Hundreds of Bilborough College students signed up to potentially save a life during a donor drive session held by a national blood cancer charity.
Anthony Nolan’s Register & Be a Lifesaver sessions have been running at Bilborough College for six years and during that time 865 students have joined the register – including 124 at a recent session.
Over the six years there have been three donors from Bilborough College, the most recent being Amy Rogers, 18, of Sherwood. Amy donated her bone marrow in October 2016 after signing up to the register following an R&Be talk at Bilborough College in 2014. She was also the 50th donor from the R&Be programme.
Student Ethan Buttress became the UK’s youngest bone marrow donor to a non related recipient at the age of 17 in 2014 after signing up to R&Be at Bilborough College.
During the sign-up sessions, students complete a medical questionnaire and spit into a small tube which allows potential donors’ tissue to be compared with tissue from someone who needs a transplant.
Student Bethany Duncalf, 16, of Hucknall, signed up to the R&Be programme in college.
She said: “I think it’s really important that people sign up. It’s a very simple process and it could save a life; it’s definitely worth doing. I really hope that I’m a match for someone.”
Register & Be a Lifesaver (R&Be) educates 16-18 year olds about stem cell, blood and organ donation. It is the legacy of Adrian Sudbury, a former student of Bilborough College.
Adrian’s father Keith Sudbury founded R&Be, together with his wife Kay, after Adrian died of leukaemia in 2008.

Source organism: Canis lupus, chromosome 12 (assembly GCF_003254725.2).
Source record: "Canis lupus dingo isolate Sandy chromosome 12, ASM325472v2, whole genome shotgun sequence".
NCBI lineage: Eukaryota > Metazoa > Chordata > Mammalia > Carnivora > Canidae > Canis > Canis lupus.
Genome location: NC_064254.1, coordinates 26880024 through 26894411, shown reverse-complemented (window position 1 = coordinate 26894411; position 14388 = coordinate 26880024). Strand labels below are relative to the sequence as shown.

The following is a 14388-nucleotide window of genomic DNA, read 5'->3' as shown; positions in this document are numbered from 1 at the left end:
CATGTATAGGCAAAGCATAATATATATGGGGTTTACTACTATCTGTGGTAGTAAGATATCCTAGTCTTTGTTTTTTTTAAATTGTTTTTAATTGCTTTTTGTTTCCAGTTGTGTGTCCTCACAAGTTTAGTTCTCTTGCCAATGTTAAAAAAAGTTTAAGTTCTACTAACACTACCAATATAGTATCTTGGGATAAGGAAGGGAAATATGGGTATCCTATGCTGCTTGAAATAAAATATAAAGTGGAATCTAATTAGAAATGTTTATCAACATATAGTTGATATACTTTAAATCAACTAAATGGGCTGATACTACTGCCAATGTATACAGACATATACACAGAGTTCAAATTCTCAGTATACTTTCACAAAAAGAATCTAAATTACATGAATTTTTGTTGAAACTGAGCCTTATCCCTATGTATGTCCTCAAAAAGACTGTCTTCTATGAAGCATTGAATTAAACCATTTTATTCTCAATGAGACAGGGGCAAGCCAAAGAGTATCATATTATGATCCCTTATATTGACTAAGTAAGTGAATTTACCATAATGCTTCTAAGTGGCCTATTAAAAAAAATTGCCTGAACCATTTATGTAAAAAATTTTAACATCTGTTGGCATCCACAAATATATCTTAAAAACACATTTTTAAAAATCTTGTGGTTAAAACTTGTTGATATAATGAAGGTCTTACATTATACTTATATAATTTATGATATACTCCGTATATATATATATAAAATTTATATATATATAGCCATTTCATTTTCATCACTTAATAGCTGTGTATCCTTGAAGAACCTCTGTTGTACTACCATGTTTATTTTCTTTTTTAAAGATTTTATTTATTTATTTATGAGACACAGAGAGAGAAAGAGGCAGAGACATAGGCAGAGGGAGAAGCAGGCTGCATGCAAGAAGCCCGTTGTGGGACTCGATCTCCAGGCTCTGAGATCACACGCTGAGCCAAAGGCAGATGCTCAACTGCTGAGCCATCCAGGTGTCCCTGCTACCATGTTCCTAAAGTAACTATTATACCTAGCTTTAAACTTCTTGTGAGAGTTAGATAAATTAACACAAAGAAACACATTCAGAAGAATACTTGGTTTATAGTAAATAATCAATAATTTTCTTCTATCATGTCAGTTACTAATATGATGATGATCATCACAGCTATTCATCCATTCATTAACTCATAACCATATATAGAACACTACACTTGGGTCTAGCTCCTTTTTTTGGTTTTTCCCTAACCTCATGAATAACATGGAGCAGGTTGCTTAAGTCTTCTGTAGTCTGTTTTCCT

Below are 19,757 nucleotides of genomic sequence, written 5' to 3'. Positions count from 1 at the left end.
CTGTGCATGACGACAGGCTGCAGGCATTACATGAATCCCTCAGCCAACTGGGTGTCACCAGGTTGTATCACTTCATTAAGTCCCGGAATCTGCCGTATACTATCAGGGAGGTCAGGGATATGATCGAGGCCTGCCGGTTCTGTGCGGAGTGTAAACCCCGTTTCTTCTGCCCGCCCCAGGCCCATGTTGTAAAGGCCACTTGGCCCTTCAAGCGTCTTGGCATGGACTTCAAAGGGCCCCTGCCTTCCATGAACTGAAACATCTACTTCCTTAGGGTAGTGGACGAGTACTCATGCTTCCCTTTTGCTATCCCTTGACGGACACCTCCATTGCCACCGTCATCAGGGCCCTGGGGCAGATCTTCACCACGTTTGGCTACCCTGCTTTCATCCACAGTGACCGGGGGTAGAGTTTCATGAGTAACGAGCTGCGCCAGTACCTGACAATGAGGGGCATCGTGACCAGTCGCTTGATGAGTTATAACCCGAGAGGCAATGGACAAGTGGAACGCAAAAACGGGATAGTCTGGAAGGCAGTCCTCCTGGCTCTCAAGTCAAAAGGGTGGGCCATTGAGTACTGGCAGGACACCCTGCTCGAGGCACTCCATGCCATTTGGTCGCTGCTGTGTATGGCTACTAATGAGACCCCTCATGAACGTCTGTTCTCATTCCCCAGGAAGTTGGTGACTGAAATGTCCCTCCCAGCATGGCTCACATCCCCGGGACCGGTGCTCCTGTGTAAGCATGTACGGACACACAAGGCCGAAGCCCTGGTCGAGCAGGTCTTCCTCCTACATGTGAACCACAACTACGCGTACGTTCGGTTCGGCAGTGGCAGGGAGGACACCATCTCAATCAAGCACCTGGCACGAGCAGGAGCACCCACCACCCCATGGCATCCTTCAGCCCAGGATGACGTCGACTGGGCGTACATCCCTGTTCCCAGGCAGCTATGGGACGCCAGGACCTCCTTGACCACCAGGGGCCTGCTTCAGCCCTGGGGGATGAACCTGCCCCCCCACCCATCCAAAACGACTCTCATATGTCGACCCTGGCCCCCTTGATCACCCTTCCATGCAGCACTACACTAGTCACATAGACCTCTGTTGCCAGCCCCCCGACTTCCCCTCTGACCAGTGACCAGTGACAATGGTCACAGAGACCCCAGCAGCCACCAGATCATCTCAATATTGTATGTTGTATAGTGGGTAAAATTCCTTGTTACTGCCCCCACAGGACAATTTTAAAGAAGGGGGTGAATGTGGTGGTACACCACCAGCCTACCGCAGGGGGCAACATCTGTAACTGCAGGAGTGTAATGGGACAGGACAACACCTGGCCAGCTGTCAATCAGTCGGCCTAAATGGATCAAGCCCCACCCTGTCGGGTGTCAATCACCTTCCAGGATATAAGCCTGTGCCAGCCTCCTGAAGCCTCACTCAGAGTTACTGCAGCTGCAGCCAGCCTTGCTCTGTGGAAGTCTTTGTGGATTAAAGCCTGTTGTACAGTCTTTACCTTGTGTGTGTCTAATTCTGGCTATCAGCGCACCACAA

Keith, of Nottinghamshire, delivers presentations in college every year with his team of Midlands volunteers.
He said: “It’s been fantastic to see so many Bilborough students signing up following our presentations to Year 12. Each volunteer presenter talks about their own personal story in the presentations that they deliver. We have someone who has had a stem cell transplant and the volunteers talk about their personal stories in the presentations they deliver to students.
“The important thing is our basic principle that we are here to raise awareness and we would never force students to sign up to do something like this. They have to want to do it because if they are selected as a match we want them to go through with it.
“We’ve had three donors come from Bilborough College and 865 students register in the past six years which is great, especially with my personal connection through Adrian.”
Alison Lardi supports Keith co-ordinating the programme at Bilborough College and is a Biology teacher and Careers and Progression Manager who taught both Adrian and Amy.
She said: “We are delighted yet again to have such a great response from our students. R&Be volunteers have been presenting to Year 12 tutor groups for the past week to inform the students about the Anthony Nolan register, and the important, potentially lifesaving role they can play in someone’s treatment. We are proud to have been involved with R&Be since it began, and to be able to pay tribute to Adrian in such a positive way. We would strongly encourage other schools and colleges to get involved.”
David Gilbrook, 59, of Chesterfield, is a volunteer with the R&Be programme who has received a stem cell transplant.
He said: “Signing up is a simple process but it could help to save a life. I needed a transplant after being diagnosed with acute myeloid leukaemia when I was 52. A donor was found and since then I have met her and we’ve become friends. If she hadn’t signed up to the register I wouldn’t be here now.”
For more information about the R&Be programme or how to join the Anthony Nolan Register, contact Katie Day on 0778 838 5474.